Some companies working in the cryptocurrency industry have been offering Bitcoin salaries for years.

After all, if you got in early and bought when the price was much lower, then it could be a smart move to use it now to pay wages.

But for others it is all about business strategy.

Japan’s GMO, for example, says it wants to get staff thinking about cryptocurrencies.

It has recently expanded into cryptocurrency trading and crypto mining.

And so it hopes that if at least some employees have direct personal experience of Bitcoin, it will help with “nurturing and developing cryptocurrency literacy”.

And that, it says is “vital to the growth and expansion of our cryptocurrency business”.

Is Bitcoin the only option?

The digital payment industry is expanding, with new digital currencies emerging all the time.

At the Singapore based blockchain company TenX, staff usually have their base salary paid into their bank accounts, but their monthly bonus is paid in Pay tokens, the firm’s own digital currency.

The tokens, which can be traded on digital exchanges, were issued in an initial coin offering in June, allowing the company to raise $80m.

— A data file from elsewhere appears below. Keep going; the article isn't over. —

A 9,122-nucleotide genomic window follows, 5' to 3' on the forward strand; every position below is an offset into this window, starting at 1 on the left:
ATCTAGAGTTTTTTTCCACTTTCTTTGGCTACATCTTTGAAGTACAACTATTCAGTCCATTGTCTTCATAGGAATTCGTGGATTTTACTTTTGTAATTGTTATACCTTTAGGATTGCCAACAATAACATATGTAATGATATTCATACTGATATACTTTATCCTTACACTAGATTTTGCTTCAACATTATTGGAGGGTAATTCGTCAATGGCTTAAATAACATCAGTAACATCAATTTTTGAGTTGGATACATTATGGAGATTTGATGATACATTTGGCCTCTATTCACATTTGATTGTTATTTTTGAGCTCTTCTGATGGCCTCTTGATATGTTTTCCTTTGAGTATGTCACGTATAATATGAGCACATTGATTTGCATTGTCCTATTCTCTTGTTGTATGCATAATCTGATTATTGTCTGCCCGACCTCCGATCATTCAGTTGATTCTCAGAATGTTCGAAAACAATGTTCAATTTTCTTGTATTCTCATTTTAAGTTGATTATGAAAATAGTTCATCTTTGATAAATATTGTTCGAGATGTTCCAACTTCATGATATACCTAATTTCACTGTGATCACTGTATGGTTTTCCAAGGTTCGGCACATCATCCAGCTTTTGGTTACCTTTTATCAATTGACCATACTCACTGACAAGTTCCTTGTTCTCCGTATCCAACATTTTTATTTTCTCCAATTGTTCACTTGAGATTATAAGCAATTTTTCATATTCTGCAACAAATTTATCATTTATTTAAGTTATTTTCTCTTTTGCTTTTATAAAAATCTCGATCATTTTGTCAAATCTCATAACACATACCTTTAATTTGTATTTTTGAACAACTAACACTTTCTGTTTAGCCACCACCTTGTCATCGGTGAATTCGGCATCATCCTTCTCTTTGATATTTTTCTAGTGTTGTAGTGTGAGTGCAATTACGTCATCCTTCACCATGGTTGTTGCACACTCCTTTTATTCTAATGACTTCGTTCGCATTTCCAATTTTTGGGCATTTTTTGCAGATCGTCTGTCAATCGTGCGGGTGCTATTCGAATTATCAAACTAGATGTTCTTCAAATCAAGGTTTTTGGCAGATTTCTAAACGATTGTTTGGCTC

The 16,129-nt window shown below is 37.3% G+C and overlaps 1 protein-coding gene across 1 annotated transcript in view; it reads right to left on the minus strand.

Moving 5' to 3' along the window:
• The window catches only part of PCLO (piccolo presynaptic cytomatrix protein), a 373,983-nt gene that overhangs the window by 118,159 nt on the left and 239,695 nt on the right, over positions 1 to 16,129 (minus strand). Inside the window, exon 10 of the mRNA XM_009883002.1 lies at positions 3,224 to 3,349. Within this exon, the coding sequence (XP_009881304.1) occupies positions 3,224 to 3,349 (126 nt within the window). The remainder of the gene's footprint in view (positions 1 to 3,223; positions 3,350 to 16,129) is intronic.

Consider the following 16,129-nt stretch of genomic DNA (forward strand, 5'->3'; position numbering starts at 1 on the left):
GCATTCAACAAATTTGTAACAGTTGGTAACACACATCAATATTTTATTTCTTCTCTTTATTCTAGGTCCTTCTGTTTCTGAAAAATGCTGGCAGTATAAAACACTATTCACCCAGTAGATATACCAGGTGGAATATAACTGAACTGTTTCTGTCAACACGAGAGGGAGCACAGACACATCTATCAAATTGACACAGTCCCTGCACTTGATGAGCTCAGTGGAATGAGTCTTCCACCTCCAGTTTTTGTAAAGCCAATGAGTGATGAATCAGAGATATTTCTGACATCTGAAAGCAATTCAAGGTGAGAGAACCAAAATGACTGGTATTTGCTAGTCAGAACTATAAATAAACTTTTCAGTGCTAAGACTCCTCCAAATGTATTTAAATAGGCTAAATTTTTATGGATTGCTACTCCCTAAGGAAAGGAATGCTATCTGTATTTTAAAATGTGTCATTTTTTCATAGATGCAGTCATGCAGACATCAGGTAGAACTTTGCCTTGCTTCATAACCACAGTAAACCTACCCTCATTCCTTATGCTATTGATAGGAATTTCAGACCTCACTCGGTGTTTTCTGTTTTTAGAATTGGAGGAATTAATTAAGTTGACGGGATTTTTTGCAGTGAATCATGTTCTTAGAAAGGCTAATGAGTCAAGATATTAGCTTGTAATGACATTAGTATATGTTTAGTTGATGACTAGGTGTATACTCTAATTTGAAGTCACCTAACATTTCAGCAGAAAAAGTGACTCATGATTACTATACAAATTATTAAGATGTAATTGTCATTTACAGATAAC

TenX co-founder and president, Julian Hosp, said it did not make sense to buy Bitcoin to pay bonuses when the company already had its own currency.

Paying bonuses in tokens can incentivises staff as Pay’s value should rise in line with the company’s success, Mr Hosp added.

TenX community manager, Mike Ferrer, has gone further and opted to receive part of his base salary in Pay, on top of his monthly bonus.

The 32-year-old has been investing in cryptocurrencies for some time, and accepts that there are huge risks, but says he only invests what he can afford.

“I visualise myself throwing in a pile of money and watching it burn in front of me, and if I can’t feel comfortable with that then I know I’ve over invested”, Mr Ferrer said.